Preventing early childhood cavities
OSAN AIR BASE, Republic of Korea -- Children under the age of 5 sometimes develop cavities, known as early childhood cavities.
Cavities are caused by a type of bacteria called streptococcus mutans, which accumulates on the surfaces of baby teeth and feeds off the sugars that are introduced into the mouth. The sugars and the bacteria lead to acid formation, which causes pain, gum and jaw infections, tooth decay, premature tooth loss (which may cause crooked adult teeth down the road) and delayed physical development.
To better protect your child from ECC, it is a good idea to familiarize yourself with the causes of this condition. SM, the bacteria responsible for ECC, can be spread from one person to another. The most common way children get introduced to the bacteria is when parents clean a spoon or pacifier with their mouth and then place it into their children's mouth. We may think we are "cleaning" these items with our saliva, but in reality, we are introducing harmful bacteria into children's mouths at too young of an age.
Another cause of ECC is sugar. Sugar drives SM and causes an acidic environment in the mouth, which increases the risk of cavities. Therefore, diets high in sugar lead to more tooth decay. As a parent, keep in mind that even seemingly harmless acts, such as dipping their pacifier in honey, giving your child sugary fruit juices or putting your child to sleep with a bottle of milk can greatly increase the risk for ECC.
The good news is that ECC is preventable and you can play a large role in helping your child's oral health by following these tips:
- Refrain from any activity that can potentially introduce your saliva into the baby's mouth, like cleaning a pacifier with your mouth or sharing a kitchen utensil.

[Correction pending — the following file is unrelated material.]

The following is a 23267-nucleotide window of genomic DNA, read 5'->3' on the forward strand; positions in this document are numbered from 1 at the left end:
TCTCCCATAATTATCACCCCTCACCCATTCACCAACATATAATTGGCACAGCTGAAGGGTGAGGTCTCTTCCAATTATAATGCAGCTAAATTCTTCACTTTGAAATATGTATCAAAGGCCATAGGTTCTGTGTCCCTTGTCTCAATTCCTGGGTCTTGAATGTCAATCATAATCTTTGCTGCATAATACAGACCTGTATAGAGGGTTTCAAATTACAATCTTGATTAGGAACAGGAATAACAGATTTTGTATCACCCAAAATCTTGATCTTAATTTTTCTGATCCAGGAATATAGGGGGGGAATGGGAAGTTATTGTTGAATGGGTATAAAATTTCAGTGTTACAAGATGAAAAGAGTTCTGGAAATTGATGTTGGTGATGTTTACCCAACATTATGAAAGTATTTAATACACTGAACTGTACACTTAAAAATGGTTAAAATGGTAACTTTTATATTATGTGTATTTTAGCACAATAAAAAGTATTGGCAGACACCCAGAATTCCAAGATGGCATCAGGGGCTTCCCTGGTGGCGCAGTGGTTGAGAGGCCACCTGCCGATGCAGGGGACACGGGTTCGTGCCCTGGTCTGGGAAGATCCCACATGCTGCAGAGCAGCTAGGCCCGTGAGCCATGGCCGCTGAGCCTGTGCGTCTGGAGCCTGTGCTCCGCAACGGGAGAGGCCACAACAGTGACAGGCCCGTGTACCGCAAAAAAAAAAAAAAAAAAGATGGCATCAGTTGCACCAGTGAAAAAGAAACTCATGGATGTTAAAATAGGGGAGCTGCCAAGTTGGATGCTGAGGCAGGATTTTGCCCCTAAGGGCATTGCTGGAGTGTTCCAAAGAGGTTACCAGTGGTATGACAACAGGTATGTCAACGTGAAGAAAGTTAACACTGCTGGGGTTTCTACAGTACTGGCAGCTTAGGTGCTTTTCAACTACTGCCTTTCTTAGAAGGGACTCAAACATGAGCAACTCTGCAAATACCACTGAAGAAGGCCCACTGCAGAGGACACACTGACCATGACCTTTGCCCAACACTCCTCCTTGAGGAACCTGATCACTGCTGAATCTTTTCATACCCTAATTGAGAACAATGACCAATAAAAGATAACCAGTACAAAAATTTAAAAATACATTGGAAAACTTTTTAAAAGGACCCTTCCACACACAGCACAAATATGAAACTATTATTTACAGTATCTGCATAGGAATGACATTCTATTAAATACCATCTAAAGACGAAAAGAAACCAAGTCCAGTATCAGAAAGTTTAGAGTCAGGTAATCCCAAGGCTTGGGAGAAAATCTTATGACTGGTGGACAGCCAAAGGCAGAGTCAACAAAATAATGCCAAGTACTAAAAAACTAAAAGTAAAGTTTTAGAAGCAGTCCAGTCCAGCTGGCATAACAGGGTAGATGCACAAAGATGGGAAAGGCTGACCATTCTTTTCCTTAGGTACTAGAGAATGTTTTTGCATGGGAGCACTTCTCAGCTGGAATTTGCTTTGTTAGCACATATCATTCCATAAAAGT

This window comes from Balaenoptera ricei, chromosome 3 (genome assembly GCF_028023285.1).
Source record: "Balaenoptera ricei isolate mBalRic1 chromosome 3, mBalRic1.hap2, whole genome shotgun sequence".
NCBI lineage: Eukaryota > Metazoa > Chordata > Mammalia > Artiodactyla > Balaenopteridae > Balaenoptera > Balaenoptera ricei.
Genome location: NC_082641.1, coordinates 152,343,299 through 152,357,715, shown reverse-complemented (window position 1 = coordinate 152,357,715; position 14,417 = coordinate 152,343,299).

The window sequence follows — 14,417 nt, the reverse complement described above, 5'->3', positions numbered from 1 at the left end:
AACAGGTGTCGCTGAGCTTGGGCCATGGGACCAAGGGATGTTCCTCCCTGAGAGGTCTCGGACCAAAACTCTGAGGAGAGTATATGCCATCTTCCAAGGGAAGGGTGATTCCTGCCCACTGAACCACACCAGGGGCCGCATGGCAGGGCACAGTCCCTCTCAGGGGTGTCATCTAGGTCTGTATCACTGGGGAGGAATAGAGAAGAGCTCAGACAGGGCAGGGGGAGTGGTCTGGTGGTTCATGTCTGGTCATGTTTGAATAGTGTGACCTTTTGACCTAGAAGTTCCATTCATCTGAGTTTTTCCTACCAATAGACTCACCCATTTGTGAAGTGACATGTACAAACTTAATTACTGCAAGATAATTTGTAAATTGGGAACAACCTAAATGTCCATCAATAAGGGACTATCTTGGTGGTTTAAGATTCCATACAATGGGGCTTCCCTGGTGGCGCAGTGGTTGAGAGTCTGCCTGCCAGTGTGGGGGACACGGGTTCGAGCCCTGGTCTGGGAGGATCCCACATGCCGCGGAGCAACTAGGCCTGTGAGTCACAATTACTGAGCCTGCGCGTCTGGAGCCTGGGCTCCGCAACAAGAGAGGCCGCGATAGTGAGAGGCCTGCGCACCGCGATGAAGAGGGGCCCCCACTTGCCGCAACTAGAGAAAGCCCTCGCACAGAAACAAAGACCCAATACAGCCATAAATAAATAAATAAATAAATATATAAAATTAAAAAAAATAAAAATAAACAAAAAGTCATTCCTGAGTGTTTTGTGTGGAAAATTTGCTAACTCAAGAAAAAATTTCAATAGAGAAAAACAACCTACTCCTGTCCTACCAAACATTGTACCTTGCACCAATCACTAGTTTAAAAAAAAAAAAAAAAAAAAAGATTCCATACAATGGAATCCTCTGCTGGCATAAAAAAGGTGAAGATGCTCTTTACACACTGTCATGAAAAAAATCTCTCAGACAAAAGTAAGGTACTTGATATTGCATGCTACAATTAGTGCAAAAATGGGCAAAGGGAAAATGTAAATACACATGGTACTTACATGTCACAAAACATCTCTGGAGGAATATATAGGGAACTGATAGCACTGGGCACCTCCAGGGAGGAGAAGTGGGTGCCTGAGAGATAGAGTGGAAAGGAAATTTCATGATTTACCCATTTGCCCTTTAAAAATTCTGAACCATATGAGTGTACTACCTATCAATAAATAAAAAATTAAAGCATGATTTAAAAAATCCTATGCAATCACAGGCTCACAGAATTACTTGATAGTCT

- Never allow a child to fall asleep with a bottle containing milk, formula, juice or other sweetened liquids. Water is the only safe liquid to give to your baby at bedtime.
- Encourage weaning from a bottle and/or toddler cup as soon as the child can drink from a normal cup.
- Limit the amount of sugary beverages you give your child. The American Academy of Pediatrics recommends no more than 4 to 6 ounces of fruit juice per day for children aged 1 to 6.
- After each feeding, wipe the baby's gums and teeth with a damp cloth. This will help get rid of harmful sugars and bacteria.
- At the first signs of tooth growth, clean the baby's teeth with an infant toothbrush and water and make an appointment with a dentist. It is never too early to establish good, lifelong oral hygiene habits.
- Help your child brush their teeth until they are at least 6 years old and are able to properly remove plaque and food particles themselves.
These are only a few suggestions on how to prevent ECC. For more information, contact the 51st Dental Squadron at 784-2108. We are here to help!